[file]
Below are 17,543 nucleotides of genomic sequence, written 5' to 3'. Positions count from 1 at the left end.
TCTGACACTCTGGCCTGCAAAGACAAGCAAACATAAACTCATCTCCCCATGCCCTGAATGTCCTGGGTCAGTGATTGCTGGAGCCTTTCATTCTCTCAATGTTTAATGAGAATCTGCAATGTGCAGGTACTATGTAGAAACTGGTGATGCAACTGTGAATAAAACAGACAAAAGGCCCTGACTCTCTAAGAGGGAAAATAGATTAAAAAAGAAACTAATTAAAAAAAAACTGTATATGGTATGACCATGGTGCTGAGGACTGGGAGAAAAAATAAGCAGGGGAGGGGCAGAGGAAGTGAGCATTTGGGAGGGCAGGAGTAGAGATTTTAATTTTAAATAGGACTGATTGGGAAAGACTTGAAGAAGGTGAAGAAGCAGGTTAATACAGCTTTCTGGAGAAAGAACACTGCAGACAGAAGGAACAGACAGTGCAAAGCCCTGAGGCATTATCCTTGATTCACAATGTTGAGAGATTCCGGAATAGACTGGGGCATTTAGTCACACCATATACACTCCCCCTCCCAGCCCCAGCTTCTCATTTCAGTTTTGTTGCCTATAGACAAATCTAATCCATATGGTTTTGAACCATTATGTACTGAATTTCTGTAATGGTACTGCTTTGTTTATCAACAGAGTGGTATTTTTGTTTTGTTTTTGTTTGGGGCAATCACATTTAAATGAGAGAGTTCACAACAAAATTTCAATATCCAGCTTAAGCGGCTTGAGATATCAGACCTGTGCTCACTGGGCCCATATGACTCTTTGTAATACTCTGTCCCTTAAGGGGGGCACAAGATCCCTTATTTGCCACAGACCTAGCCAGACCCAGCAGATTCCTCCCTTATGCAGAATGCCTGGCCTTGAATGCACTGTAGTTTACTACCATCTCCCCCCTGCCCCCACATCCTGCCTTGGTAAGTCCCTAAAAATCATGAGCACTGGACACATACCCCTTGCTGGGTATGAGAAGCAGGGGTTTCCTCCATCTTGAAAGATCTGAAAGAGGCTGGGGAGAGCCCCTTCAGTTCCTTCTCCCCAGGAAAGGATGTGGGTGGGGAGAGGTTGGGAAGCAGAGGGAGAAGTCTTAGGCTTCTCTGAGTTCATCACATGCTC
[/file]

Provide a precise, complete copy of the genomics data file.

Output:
Below are 17,543 nucleotides of genomic sequence, written 5' to 3'. Positions count from 1 at the left end.
TCTGACACTCTGGCCTGCAAAGACAAGCAAACATAAACTCATCTCCCCATGCCCTGAATGTCCTGGGTCAGTGATTGCTGGAGCCTTTCATTCTCTCAATGTTTAATGAGAATCTGCAATGTGCAGGTACTATGTAGAAACTGGTGATGCAACTGTGAATAAAACAGACAAAAGGCCCTGACTCTCTAAGAGGGAAAATAGATTAAAAAAGAAACTAATTAAAAAAAAACTGTATATGGTATGACCATGGTGCTGAGGACTGGGAGAAAAAATAAGCAGGGGAGGGGCAGAGGAAGTGAGCATTTGGGAGGGCAGGAGTAGAGATTTTAATTTTAAATAGGACTGATTGGGAAAGACTTGAAGAAGGTGAAGAAGCAGGTTAATACAGCTTTCTGGAGAAAGAACACTGCAGACAGAAGGAACAGACAGTGCAAAGCCCTGAGGCATTATCCTTGATTCACAATGTTGAGAGATTCCGGAATAGACTGGGGCATTTAGTCACACCATATACACTCCCCCTCCCAGCCCCAGCTTCTCATTTCAGTTTTGTTGCCTATAGACAAATCTAATCCATATGGTTTTGAACCATTATGTACTGAATTTCTGTAATGGTACTGCTTTGTTTATCAACAGAGTGGTATTTTTGTTTTGTTTTTGTTTGGGGCAATCACATTTAAATGAGAGAGTTCACAACAAAATTTCAATATCCAGCTTAAGCGGCTTGAGATATCAGACCTGTGCTCACTGGGCCCATATGACTCTTTGTAATACTCTGTCCCTTAAGGGGGGCACAAGATCCCTTATTTGCCACAGACCTAGCCAGACCCAGCAGATTCCTCCCTTATGCAGAATGCCTGGCCTTGAATGCACTGTAGTTTACTACCATCTCCCCCCTGCCCCCACATCCTGCCTTGGTAAGTCCCTAAAAATCATGAGCACTGGACACATACCCCTTGCTGGGTATGAGAAGCAGGGGTTTCCTCCATCTTGAAAGATCTGAAAGAGGCTGGGGAGAGCCCCTTCAGTTCCTTCTCCCCAGGAAAGGATGTGGGTGGGGAGAGGTTGGGAAGCAGAGGGAGAAGTCTTAGGCTTCTCTGAGTTCATCACATGCTC